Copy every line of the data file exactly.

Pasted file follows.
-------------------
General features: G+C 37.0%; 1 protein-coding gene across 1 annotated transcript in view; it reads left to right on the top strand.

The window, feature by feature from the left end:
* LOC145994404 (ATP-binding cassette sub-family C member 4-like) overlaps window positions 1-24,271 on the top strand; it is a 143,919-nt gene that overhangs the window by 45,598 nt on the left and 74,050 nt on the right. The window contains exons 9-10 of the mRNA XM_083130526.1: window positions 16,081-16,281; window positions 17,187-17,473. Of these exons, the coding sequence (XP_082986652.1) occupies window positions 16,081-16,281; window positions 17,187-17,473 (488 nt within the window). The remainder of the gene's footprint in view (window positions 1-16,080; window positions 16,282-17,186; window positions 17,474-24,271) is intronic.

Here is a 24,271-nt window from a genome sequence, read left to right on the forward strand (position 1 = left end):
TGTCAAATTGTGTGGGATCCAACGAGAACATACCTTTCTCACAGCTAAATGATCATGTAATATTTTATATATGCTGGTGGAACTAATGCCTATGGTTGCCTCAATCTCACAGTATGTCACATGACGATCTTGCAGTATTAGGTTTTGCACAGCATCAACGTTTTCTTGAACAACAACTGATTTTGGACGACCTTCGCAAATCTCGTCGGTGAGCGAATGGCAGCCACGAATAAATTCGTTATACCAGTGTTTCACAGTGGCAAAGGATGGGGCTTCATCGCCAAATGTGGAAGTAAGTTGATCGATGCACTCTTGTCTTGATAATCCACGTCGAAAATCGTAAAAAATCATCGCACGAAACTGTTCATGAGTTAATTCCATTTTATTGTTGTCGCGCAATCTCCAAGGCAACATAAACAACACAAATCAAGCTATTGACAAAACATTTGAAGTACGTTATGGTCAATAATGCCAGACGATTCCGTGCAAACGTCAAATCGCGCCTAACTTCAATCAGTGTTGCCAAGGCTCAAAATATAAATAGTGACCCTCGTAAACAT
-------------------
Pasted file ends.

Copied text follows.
General features: G+C 37.0%; 1 protein-coding gene across 1 annotated transcript in view; it reads left to right on the top strand.

The window, feature by feature from the left end:
* LOC145994404 (ATP-binding cassette sub-family C member 4-like) overlaps window positions 1-24,271 on the top strand; it is a 143,919-nt gene that overhangs the window by 45,598 nt on the left and 74,050 nt on the right. The window contains exons 9-10 of the mRNA XM_083130526.1: window positions 16,081-16,281; window positions 17,187-17,473. Of these exons, the coding sequence (XP_082986652.1) occupies window positions 16,081-16,281; window positions 17,187-17,473 (488 nt within the window). The remainder of the gene's footprint in view (window positions 1-16,080; window positions 16,282-17,186; window positions 17,474-24,271) is intronic.

Here is a 24,271-nt window from a genome sequence, read left to right on the forward strand (position 1 = left end):
TGTCAAATTGTGTGGGATCCAACGAGAACATACCTTTCTCACAGCTAAATGATCATGTAATATTTTATATATGCTGGTGGAACTAATGCCTATGGTTGCCTCAATCTCACAGTATGTCACATGACGATCTTGCAGTATTAGGTTTTGCACAGCATCAACGTTTTCTTGAACAACAACTGATTTTGGACGACCTTCGCAAATCTCGTCGGTGAGCGAATGGCAGCCACGAATAAATTCGTTATACCAGTGTTTCACAGTGGCAAAGGATGGGGCTTCATCGCCAAATGTGGAAGTAAGTTGATCGATGCACTCTTGTCTTGATAATCCACGTCGAAAATCGTAAAAAATCATCGCACGAAACTGTTCATGAGTTAATTCCATTTTATTGTTGTCGCGCAATCTCCAAGGCAACATAAACAACACAAATCAAGCTATTGACAAAACATTTGAAGTACGTTATGGTCAATAATGCCAGACGATTCCGTGCAAACGTCAAATCGCGCCTAACTTCAATCAGTGTTGCCAAGGCTCAAAATATAAATAGTGACCCTCGTAAACAT